• synonyms


verb (used with object), ad·mired, ad·mir·ing.
  1. to regard with wonder, pleasure, or approval.
  2. to regard with wonder or surprise (usually used ironically or sarcastically): I admire your audacity.
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verb (used without object), ad·mired, ad·mir·ing.
  1. to feel or express admiration.
  2. Dialect. to take pleasure; like or desire: I would admire to go.
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  1. be admiring of, Chiefly South Midland and Southern U.S. to admire: He's admiring of his brother's farm.
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Origin of admire

1580–90; < Latin admīrārī, equivalent to ad- ad- + mīrārī (in Medieval Latin mīrāre) to wonder at, admire
Related formsad·mir·er, nounpre·ad·mire, verb (used with object), pre·ad·mired, pre·ad·mir·ing.pre·ad·mir·er, nounqua·si-ad·mire, verb, qua·si-ad·mired, qua·si-ad·mir·ing.un·ad·mired, adjective



Dictionary.com Unabridged Based on the Random House Unabridged Dictionary, © Random House, Inc. 2018

Examples from the Web for unadmired

Historical Examples

  • But this night the stars were left for a while unsignalled and unadmired.

    Memoirs of a Midget

    Walter de la Mare

  • His selection, in this instance, evinces that the Rose was neither an unknown nor an unadmired flower.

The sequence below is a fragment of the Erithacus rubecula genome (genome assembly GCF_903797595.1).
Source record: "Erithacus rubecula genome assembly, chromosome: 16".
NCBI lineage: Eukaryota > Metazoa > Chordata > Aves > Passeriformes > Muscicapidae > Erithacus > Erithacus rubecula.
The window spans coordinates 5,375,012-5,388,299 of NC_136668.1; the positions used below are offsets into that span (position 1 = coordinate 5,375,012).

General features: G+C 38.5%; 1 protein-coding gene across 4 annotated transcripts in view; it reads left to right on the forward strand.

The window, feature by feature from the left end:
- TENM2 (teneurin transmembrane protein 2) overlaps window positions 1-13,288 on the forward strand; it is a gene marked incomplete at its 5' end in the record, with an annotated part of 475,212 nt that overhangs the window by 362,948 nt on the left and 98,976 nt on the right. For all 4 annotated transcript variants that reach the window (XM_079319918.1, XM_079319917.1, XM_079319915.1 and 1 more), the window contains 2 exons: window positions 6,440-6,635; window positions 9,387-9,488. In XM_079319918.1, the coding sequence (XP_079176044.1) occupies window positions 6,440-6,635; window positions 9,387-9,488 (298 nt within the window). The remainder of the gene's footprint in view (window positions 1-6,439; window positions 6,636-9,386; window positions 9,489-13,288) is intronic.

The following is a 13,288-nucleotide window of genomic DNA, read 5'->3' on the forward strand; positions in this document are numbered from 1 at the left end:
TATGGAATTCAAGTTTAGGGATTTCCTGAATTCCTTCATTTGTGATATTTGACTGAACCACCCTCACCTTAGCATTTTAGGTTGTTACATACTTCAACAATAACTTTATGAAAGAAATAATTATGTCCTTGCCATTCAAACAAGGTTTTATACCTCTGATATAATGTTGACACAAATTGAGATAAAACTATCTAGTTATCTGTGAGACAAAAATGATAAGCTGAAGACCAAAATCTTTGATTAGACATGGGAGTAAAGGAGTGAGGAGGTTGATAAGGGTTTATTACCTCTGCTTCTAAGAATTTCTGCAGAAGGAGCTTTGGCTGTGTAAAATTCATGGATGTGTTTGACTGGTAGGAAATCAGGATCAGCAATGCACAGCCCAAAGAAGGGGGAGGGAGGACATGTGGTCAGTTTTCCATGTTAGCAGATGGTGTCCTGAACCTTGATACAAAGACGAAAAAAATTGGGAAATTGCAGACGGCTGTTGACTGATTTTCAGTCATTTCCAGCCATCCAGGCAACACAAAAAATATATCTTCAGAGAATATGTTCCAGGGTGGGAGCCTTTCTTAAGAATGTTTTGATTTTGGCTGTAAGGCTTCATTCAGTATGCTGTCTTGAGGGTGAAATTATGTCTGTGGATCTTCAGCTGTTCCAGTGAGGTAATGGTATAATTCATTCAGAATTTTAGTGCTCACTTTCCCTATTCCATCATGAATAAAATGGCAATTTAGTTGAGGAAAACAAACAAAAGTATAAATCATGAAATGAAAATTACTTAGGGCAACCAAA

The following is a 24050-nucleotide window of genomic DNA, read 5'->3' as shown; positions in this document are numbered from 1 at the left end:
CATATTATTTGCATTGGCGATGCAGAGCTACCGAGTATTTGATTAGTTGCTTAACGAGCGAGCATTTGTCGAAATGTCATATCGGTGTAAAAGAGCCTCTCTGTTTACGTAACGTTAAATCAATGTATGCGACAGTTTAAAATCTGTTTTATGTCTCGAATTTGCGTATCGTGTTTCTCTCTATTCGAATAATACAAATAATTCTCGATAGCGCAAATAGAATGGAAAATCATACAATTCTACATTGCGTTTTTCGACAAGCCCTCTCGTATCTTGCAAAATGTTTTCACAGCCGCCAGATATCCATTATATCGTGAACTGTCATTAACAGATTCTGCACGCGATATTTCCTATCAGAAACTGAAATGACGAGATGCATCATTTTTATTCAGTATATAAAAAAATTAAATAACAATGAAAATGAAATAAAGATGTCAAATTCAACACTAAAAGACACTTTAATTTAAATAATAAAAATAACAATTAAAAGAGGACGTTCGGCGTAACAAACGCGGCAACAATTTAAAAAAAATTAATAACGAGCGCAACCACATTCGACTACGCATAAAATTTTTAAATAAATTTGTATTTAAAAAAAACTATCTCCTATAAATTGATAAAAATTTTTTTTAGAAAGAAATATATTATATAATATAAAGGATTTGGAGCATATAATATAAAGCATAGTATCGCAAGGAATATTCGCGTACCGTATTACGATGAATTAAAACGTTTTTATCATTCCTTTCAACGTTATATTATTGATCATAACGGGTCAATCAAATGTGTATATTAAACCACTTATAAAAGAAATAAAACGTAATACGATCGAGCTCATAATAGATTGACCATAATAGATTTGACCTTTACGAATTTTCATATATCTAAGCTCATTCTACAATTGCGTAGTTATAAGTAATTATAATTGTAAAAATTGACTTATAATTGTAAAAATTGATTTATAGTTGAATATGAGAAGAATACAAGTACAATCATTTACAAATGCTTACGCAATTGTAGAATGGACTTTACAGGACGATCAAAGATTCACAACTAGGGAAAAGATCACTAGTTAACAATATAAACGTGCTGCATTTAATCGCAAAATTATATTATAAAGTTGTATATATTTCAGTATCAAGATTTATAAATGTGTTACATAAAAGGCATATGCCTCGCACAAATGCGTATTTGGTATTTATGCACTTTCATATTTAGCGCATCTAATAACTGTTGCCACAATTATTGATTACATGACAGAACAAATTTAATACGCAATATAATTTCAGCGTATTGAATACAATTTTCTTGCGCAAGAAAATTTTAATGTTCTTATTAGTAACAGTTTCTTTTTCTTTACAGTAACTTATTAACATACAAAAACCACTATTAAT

Parsons on the Rose

    Samuel Browne Parsons

British Dictionary definitions for unadmired


verb (tr)
  1. to regard with esteem, respect, approval, or pleased surprise
  2. archaic to wonder at
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Derived Formsadmirer, nounadmiring, adjectiveadmiringly, adverb

Word Origin

C16: from Latin admīrāri to wonder at, from ad- to, at + mīrāri to wonder, from mīrus wonderful
Collins English Dictionary - Complete & Unabridged 2012 Digital Edition © William Collins Sons & Co. Ltd. 1979, 1986 © HarperCollins Publishers 1998, 2000, 2003, 2005, 2006, 2007, 2009, 2012

Word Origin and History for unadmired



early 15c. (implied in admired), from Middle French admirer (Old French amirer, 14c.), or directly from Latin admirari "to wonder at" (see admiration). Related: Admiring; admiringly.

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Online Etymology Dictionary, © 2010 Douglas Harper